At Last, Harriet Tubman Strides Onto Our Screens

Dec 26, 2016
Originally published on December 27, 2016 3:42 pm

2016 was the year the Underground Railroad became a focus in popular culture — in Colson Whitehead's National Book Award-winning novel, and a critically acclaimed new television drama about a group of runaways fleeing a Georgia plantation in 1857.

Underground, a hit for the WGN network, takes viewers through treacherous terrain, literally and figuratively. It's filled with slave owners, slave catchers, abolitionists and enslaved people, all double-crossing each other. There are sacrifices, rescues and revolts. The first season ends with one of the show's main characters — a runaway maid named Rosalee who has nearly died trying to save her friends — encountering a rifle-carrying dark-skinned woman who offers to teach her how to liberate slaves. "My name's Harriet," she says. As in Harriet Tubman.

"Oh my God," Veronica Wells says as she remembers watching that scene. "I'm so excited. I'm so excited about Harriet Tubman. Because she doesn't play. She doesn't take any mess."

Wells is the culture editor of the website Madam Noire and author of the novel Bettah Days. She calls Underground a brilliant show, with one of the best casts on television. And she's pleased to see more representation of the woman who helped more than 100 people find freedom a decade before the Civil War. Harriet Tubman has been the subject of dances, an opera and a few comedy sketches, but aside from the 1978 TV miniseries A Woman Called Moses starring Cicely Tyson, Tubman has been barely featured on screen. "She's a black woman, and there haven't been a lot of stories for black women of any time period," Wells points out.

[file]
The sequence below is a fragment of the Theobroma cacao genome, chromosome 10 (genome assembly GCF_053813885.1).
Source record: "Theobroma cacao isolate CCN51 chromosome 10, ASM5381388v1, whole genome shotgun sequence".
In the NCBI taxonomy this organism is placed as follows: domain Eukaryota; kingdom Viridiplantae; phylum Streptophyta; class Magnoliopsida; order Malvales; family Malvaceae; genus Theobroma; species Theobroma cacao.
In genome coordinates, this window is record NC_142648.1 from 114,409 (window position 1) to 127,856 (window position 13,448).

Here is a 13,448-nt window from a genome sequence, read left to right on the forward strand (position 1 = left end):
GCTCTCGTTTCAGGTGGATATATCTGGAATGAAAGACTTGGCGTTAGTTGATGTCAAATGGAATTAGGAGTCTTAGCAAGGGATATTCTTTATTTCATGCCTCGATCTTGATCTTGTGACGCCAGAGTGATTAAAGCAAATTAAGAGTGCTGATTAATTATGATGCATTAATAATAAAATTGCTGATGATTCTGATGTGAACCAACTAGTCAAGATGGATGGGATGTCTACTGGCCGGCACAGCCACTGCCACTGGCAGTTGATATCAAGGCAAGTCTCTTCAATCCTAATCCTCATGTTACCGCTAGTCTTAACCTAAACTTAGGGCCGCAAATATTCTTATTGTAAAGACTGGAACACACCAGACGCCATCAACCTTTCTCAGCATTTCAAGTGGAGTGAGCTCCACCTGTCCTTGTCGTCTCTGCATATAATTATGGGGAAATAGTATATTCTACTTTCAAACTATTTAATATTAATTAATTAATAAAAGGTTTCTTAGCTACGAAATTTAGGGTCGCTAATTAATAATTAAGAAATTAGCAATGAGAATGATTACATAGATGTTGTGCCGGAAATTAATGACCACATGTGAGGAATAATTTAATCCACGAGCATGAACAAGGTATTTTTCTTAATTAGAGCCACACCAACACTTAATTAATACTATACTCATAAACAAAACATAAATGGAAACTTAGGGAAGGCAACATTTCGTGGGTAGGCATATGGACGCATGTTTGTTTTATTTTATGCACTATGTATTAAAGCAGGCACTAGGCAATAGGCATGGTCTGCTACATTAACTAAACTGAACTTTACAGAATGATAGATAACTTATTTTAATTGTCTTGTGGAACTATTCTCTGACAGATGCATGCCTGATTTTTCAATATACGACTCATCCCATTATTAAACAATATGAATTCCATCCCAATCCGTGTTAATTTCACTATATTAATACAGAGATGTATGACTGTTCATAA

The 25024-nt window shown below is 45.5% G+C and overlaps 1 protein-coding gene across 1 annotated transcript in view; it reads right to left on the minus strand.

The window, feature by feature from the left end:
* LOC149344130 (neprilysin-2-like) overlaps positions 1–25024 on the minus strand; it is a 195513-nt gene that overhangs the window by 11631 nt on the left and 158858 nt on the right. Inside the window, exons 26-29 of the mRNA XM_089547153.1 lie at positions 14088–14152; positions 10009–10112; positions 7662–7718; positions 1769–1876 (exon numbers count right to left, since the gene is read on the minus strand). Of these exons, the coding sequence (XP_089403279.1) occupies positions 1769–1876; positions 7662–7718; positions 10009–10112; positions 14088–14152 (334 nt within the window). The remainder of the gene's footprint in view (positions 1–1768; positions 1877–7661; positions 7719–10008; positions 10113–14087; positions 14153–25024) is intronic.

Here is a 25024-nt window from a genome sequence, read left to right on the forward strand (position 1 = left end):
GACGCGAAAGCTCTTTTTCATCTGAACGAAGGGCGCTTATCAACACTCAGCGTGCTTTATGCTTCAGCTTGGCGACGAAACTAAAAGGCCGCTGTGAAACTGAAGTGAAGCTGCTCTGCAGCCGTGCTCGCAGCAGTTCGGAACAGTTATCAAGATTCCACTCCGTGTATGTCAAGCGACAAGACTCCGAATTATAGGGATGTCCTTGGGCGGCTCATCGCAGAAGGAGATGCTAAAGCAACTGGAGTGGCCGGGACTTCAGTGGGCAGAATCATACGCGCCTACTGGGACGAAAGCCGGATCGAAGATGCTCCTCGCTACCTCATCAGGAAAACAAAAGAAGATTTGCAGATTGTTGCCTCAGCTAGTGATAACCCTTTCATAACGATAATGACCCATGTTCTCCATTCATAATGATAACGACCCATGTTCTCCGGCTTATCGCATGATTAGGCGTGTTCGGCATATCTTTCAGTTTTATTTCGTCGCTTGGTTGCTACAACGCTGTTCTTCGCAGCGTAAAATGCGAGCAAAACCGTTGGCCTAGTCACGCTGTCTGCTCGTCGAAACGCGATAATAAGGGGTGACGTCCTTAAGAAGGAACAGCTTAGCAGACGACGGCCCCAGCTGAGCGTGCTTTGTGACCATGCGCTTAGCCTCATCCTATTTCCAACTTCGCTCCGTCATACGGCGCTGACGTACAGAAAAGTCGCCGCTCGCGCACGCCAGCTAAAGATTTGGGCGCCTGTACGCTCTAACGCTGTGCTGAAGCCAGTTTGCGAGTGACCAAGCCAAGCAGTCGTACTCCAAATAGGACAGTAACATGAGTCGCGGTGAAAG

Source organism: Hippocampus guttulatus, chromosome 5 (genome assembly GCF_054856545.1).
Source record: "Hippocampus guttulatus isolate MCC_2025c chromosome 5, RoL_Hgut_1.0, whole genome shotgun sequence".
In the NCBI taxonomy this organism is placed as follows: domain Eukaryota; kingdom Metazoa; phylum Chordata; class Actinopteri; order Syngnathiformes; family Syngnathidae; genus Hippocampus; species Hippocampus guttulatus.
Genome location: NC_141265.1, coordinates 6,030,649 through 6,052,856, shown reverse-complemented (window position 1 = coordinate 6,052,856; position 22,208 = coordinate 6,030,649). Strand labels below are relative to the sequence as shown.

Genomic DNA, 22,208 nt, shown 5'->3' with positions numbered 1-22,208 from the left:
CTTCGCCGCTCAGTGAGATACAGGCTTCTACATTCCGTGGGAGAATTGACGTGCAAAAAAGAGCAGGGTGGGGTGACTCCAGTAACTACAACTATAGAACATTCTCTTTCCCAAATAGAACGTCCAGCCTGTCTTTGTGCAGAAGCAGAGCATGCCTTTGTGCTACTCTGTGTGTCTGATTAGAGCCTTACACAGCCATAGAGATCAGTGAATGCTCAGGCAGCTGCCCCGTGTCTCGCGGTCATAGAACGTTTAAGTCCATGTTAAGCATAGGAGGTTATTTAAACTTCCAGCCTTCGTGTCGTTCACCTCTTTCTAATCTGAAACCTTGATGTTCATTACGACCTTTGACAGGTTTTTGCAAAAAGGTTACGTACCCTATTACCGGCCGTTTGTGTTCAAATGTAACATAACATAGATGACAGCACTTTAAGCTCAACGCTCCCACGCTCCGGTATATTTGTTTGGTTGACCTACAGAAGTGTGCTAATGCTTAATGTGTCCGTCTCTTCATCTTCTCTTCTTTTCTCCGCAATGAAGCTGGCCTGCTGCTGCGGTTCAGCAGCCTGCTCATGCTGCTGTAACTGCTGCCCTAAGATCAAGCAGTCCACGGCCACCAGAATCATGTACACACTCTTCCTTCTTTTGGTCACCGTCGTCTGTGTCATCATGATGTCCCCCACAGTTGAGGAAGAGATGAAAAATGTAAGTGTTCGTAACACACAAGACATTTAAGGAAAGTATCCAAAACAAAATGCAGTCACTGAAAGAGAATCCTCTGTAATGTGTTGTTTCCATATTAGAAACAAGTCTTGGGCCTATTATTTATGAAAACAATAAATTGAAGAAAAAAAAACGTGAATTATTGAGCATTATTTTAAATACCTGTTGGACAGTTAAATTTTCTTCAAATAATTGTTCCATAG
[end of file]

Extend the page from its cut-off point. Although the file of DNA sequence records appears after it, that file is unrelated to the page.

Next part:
That's why she's looking forward to the future $20 bill featuring Tubman, an upcoming movie starring Viola Davis, and watching Aisha Hinds play the character in Underground's new season, starting in March.

When Hinds first stepped on Underground's Louisiana set to play Harriet Tubman, she — a seasoned theater professional — instantly burst into tears.
"Even now, oh my God, I get so emotional about it," she says. It was daunting to portray someone whose nearly superhuman courage derived from total confidence that God was advising her, warning her and listening to her.
"Trying to dig deep for that level of faith for what she had done just completely broke me," Hinds says. "I felt unworthy. I felt incapable of really, truly honoring the story she had to tell."

Hinds immersed herself in research. She found Beverly Lowry's biography Harriet Tubman: Imagining A Life particularly useful. And she concentrated on finding smaller truths to make Tubman less of an icon, more of a human.
"How did she peel potatoes in the kitchen?" Hinds asked. "You know, just simple things that you forget to remember about a person. What was she like as a woman? What did it feel like for her to love someone, and for her to desire to be loved?"

Hinds says her Harriet Tubman is witty as well as courageous. And she believes there's a reason why Tubman feels so relevant right now. "I think we're in a time that calls for that level of courage," she said. "That level of resolve, you know, to be completely disgusted with injustice, to the point that you will have to take some huge leaps of faith. And it may take one person leading many."

When the real Harriet Tubman died in 1913, it was in a home for African-American seniors that Tubman herself had established years earlier. Her final words, spoken to a room filled with family and friends, were: "I go to prepare a place for you."

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DAVID GREENE, HOST:

The Underground Railroad has been on America's mind this year. It was the backdrop of a novel called "The Underground Railroad" that won this year's National Book Award in fiction. And it was the setting for "Underground," an acclaimed new television drama.